About 65 migrants arrived on six vessels by 10am yesterday after mainly setting off from Gravelines, 16 miles east of Calais. One boat was carrying up to 29 people, while one man even arrived by kayak.

The people smugglers are thought to be exploiting that fact that French boats are mainly patrolling between Boulogne and Calais, opening up the route from Gravelines. With fewer ships crossing due to the slowdown caused by Covid-19, the route is also less tricky to navigate.

It comes amid a surge in crossings, with more than 1,600 migrants reaching the UK already this year. Only about 6 per cent have been returned to France.

Last year, 1,890 made it across.



Another 80 migrants are picked up in SEVEN boats

Border Force officials detained 80 migrants who attempted to cross the English Channel in seven separate incidents yesterday, taking the total number to 1,600 so far this year.  

Around 65 migrants had arrived on six vessels by 10am after mainly setting off from Gravelines, 16 miles east of Calais. Another 15 arrived an hour later, with one man even travelling in a kayak. 

The first small boat was intercepted at 3.31am, when a Border Force patrol spotted three Libyan and Moroccan nationals travelling to British shores from France.

An hour later, a group of 11 males and two females from the Middle East were stopped by authorities and brought to Dover, Kent, where they were assessed to establish whether they had any medical requirements.

Around 65 migrants had arrived on six vessels by 10am after mainly setting off from Gravelines, 16 miles east of Calais, France. Pictured: Migrants arriving today

A third dinghy was stopped by Border Force at 6.35am – with 12 males and one female from Afghanistan and Iran on board – and a fourth was intercepted at 7.45am.

The small boat contained 16 migrants who said they were Iraqi, Syrian, Eritrean and Kuwaiti nationals. 

Minutes later, at 7.51am, officers in HMC Hunter stopped another boat which was carrying a group of four men from Sudan, North Africa.

Yet another small vessel was intercepted at 8.15am, carrying 15 migrants, before the seventh and final boat was stopped by Border Force at 11.13am.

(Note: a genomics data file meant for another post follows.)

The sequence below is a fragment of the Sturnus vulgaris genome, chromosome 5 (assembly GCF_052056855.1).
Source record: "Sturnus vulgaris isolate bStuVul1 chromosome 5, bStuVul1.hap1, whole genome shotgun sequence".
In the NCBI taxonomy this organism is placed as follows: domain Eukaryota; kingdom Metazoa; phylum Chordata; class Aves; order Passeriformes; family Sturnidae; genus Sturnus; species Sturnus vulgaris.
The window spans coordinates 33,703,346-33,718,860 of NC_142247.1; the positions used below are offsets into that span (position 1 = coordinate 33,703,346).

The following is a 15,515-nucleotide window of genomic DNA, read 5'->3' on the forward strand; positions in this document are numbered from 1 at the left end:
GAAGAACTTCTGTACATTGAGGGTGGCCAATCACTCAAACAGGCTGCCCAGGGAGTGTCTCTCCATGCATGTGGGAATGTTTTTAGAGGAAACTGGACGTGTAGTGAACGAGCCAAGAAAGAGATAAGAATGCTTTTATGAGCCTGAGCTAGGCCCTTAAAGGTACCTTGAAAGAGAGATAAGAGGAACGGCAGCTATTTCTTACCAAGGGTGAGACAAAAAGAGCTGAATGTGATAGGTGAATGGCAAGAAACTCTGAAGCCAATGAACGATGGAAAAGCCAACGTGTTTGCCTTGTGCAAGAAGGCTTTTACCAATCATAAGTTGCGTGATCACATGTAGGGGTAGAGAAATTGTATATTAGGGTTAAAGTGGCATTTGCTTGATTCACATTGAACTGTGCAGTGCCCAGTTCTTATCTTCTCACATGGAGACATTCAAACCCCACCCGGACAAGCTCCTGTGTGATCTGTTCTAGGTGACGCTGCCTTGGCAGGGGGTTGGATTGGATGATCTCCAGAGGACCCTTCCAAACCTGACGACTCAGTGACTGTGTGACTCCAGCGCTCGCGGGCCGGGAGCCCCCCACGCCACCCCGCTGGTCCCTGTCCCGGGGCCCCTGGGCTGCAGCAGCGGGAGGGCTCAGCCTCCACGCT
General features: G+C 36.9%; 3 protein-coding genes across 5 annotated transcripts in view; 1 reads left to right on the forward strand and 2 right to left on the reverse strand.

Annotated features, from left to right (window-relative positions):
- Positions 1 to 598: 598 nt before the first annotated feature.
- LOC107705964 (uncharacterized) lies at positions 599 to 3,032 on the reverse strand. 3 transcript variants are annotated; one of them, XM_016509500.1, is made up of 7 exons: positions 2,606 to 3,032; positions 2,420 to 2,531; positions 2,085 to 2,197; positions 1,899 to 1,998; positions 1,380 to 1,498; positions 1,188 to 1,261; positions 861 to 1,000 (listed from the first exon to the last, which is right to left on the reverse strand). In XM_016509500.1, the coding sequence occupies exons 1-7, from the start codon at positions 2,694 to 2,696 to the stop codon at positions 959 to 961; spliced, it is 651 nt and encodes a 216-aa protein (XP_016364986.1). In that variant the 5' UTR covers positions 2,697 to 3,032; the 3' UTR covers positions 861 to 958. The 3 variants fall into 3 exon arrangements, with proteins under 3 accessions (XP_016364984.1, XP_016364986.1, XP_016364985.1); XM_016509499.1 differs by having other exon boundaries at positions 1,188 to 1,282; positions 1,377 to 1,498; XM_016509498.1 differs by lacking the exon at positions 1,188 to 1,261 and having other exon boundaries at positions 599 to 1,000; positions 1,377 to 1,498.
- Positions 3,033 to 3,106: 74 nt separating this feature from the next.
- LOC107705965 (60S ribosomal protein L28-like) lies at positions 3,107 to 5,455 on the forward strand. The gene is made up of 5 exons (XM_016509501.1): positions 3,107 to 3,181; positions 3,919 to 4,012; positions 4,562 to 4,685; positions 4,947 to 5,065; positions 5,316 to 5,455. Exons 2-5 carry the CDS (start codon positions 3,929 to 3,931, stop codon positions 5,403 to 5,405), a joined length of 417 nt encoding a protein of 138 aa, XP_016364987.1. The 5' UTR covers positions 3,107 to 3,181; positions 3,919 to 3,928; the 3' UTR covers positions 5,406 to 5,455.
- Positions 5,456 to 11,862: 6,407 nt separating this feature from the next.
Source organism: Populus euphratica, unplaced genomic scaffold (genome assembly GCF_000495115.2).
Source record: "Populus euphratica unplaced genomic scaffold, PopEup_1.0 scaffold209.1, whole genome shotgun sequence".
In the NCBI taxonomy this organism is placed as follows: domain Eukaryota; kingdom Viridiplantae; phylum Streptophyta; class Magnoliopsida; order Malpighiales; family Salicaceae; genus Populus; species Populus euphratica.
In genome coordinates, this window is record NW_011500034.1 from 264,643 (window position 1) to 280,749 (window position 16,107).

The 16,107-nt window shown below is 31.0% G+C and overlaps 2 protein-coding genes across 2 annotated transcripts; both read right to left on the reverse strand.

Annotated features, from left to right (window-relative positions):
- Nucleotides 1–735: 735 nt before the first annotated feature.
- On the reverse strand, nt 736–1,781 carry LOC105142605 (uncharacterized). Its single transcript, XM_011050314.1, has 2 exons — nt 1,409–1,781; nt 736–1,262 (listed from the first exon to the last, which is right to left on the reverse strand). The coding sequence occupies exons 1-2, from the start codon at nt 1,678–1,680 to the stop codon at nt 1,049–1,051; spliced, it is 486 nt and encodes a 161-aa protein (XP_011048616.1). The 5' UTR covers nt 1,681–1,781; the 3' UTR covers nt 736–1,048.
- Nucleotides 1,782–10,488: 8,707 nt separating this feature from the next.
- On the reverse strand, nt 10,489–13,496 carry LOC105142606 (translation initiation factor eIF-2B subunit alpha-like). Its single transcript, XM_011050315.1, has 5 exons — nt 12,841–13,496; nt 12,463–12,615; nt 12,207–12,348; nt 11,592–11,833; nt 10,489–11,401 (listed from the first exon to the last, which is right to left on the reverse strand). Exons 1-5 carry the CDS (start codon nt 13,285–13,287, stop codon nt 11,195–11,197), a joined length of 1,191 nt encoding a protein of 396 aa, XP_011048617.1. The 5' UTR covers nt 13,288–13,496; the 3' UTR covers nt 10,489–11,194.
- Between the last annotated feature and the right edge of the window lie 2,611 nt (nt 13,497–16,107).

It was reported one of these vessels – a rigid inflatable boat – had been escorted into British waters unchallenged by a French naval boat.  

At least 1,200 migrants have now crossed to the UK on small boats since the coronavirus lockdown was announced, according to data.      

At least 1,200 migrants have now crossed to the UK on small boats since the coronavirus lockdown was announced, according to data

At least 1,200 migrants have now crossed to the UK on small boats since the coronavirus lockdown was announced, according to data

Pictured: Border Force officials in HMC Hunter intercept a dinghy as it crossed the Channel

Pictured: Border Force officials in HMC Hunter intercept a dinghy as it crossed the Channel

Yesterday’s arrivals were brought to Dover and, in line with established processes, were assessed to establish whether they had any medical requirements. 

None were reported and all have now been transferred to immigration officials, it was said.

They will be interviewed and their cases will be dealt with in line with the immigration rules, transferring to detention where appropriate. 

The latest arrivals come as Priti Patel yesterday launched a major push for controversial new powers designed to tackle the growing migrant crisis.

The Home Secretary has told Border Force chiefs to examine whether they have the legal authority to turn migrant boats around in the Channel – and send them back to France.

A major tightening of asylum law is also on the drawing board, which will force claimants to lodge all their arguments at the beginning of a case. Pictured: A border force vessel approaches a small boat carrying 25 migrants in the English Channel

 Yesterday’s arrivals (pictured) were brought to Dover and, in line with established processes, were assessed to establish whether there are any medical requirements

A border force vessel approaches a small boat carrying migrants in the English Channel as it is handed over by the French authorities to the English Border Force

A border force vessel approaches a small boat carrying migrants in the English Channel as it is handed over by the French authorities to the English Border Force

If this proves impossible under current law, she is said to be drawing up plans for specific new legislation allowing UK patrol boats to turn back the vessels.